Tuesday, December 26, 2017

No change for EU on Climate Change changes

The European Union has agreed to emission reduction targets for 2030 but is far from fulfilling its duties under the Paris Agreement. European ministers met to agree a package of climate and energy targets that are to form the basis of EU legislation next year but instead of increasing its ambition, European Commission rules would keep them as they are.

Experts say they fall well short of the ambition needed to meet the Paris Agreement target of limiting global warming to maximum 2 degrees Celsius (3.6 degrees Fahrenheit). There is a significant emissions gap between the combined action countries around the world pledged, and the overarching goal of keeping global warming below 2 degree Celsius. This will only be met if parties significantly increase their ambition in the coming years — which is foreseen in the agreement with an "ambition mechanism," where targets are reviewed every five years.
"Governments know very well that with what's currently on the table, they're actually not going to implement the Paris Agreement." Wendel Trio, director of Climate Action Network Europe, told DW. The European Union submitted its targets collectively — promising to cut greenhouse gas emissions by 40 percent by 2030 compared to 1990 levels. To achieve this, it planned to reduce its overall energy consumption by 30 percent, and cover 27 percent of the remainder with renewables. Trio says that with the price of renewable energy falling, Europe should be able to increase its use of renewables far more, pointing out that the target was based on an impact assessment using prices from 2013 that is now very out of date. "The reality is moving much faster than the politicians seem to be willing to accept," he said.
The Institute of Applied Ecology (Öko-Institut) in Germany has calculated what measures Europe should be taking, based on the carbon budget left before breaking the 2-degree limit becomes inevitable. It says Europe must give up fossil fuels altogether by 2040, and proposes a continuous reduction of emissions until 2050, achieving a 55 percent cut by 2030 — by which time renewables should cover 40 percent of energy use.
In November, the European Parliament also recognized the need for more aggressive targets. It's Industry, Research and Energy Committee (ITRE) narrowly voted in favor of raising the energy efficiency target to 40 percent by 2030, compared to 1990 levels, and the renewables target to 35 percent by 2030. "Europe must do more, Europe must get more of its energy from renewables if it is to live up to its commitments made in Paris," the committee's José Blanco Lopez said.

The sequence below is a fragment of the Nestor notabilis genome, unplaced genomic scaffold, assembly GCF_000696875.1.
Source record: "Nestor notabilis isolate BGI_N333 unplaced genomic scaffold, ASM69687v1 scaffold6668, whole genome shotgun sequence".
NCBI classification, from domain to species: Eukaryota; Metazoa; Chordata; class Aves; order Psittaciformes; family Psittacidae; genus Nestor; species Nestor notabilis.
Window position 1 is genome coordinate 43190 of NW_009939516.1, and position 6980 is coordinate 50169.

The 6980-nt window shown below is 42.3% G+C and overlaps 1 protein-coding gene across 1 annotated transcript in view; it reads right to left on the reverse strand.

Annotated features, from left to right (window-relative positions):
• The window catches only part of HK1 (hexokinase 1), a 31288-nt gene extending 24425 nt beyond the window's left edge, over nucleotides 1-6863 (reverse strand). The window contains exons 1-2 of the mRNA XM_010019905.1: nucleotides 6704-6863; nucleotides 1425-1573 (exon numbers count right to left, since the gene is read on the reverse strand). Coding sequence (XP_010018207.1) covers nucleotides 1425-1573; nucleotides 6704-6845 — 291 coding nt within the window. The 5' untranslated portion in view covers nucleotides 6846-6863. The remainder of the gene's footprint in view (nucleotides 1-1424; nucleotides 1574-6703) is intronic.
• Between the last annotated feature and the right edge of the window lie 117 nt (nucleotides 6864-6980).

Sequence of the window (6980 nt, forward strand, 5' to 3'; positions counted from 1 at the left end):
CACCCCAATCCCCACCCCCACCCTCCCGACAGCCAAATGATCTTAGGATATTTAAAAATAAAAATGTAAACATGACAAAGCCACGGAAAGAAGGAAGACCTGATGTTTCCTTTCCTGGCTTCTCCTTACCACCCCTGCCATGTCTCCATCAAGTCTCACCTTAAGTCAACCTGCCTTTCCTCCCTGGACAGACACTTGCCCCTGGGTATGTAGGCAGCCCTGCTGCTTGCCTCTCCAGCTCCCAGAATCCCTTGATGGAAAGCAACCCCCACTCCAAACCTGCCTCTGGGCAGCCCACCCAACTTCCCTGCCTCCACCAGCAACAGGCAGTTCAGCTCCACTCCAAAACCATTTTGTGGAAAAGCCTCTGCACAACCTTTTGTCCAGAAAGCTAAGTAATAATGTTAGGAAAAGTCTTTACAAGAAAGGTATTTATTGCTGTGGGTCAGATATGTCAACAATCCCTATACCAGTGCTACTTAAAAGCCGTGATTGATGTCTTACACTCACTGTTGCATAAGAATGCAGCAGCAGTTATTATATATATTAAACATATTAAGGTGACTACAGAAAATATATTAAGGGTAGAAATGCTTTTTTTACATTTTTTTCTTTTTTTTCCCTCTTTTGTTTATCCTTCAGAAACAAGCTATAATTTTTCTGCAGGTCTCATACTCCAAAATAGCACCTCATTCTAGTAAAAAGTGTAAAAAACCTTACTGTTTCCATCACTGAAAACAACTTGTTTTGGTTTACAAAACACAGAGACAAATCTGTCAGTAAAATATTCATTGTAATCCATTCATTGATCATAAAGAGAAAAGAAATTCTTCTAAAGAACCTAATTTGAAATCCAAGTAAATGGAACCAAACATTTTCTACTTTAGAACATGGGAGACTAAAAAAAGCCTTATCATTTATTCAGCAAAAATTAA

Trio says the European Commission, headed by Jean-Claude Juncker, is reluctant to focus on upping climate protection, as this could become a divisive issue in Europe. "If you look at the action in the ground, emissions have more or less stalled in Europe over the last two years," Trio said, adding that countries like China, Japan and even the United States are all seeing emissions fall faster than in Europe.
The European Commission's core plan for an Energy Union, which is aimed at greater cooperation between countries and ensuring energy security, hasn't put nearly enough emphasis on climate protection. For example, the Energy Union would allow capacity payments to coal-fired powered stations to ensure energy security until 2035 — by which time environmentalist agree we should have ditched coal altogether, if we're to uphold the Paris goals. "European Union legislation would allow countries to continue subsidizing coal power plants — which contradicts not only the Paris Agreement, but also previous commitments to phase fossil fuel subsidies," Trio pointed out.
Anton Lazarus of the European Environmental Bureau says, "You have governments going to the One Planet Summit and talking the talk on climate action. Now, it's really a question of closing this gap between rhetoric and action. And this energy package was a golden opportunity to do that that, appears to be being missed before our eyes. And it's just a very disappointing end to the year."

 how does it feel to learn the EU is still granting subsidies to the fossil fuel industry? Paying more for organic food might ensure your own grocery budget doesn't support climate-harmful farming practices. But it doesn't stop big corporations polluting the planet.

"We are actually quite powerless as individuals," Bill McKibben, co-founder of 350.org told DW. Climate change has taken on such worrying dimensions that noble actions at home are no longer enough, McKibben said.  "The only thing an individual can do that really matters is become a little bit less of an individual and join together with others in the movements that are big and broad enough to actually change government policy." McKibben says, "we need many people in the streets demanding action and pushing governments to move much, much faster than they're currently contemplating."
This all sounds very inspiring. But there is another much more challenging step before real change happens — political change. We need to think as communities, get together to put pressure on our governments, and create new social and economic paradigms. Socialism is the only permanent solution and the only chance of not only halting it but also reversing it.

No comments: